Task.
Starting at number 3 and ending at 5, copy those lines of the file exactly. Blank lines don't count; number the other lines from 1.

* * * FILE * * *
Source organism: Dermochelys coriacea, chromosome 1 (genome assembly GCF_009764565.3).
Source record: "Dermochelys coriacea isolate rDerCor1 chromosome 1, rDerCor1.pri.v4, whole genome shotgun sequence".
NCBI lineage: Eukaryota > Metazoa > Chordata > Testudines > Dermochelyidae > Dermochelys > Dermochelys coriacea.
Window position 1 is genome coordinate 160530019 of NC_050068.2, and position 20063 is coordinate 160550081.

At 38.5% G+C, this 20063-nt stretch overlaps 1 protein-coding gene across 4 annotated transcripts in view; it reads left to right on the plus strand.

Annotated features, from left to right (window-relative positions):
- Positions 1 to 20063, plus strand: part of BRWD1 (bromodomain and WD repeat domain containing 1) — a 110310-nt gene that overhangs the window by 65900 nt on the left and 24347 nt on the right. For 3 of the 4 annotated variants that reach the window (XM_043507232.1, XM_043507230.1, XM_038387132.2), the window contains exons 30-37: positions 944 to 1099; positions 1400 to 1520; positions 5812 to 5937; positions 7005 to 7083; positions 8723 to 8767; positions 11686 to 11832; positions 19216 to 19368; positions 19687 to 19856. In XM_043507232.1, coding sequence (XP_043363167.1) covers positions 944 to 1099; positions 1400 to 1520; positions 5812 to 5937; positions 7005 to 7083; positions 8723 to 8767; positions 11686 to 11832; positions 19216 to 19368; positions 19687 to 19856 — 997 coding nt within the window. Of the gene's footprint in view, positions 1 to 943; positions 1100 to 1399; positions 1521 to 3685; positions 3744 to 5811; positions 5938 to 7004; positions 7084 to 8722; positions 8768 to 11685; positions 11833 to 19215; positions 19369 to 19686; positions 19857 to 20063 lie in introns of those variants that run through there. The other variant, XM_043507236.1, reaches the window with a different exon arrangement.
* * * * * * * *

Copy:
NCBI lineage: Eukaryota > Metazoa > Chordata > Testudines > Dermochelyidae > Dermochelys > Dermochelys coriacea.
Window position 1 is genome coordinate 160530019 of NC_050068.2, and position 20063 is coordinate 160550081.

At 38.5% G+C, this 20063-nt stretch overlaps 1 protein-coding gene across 4 annotated transcripts in view; it reads left to right on the plus strand.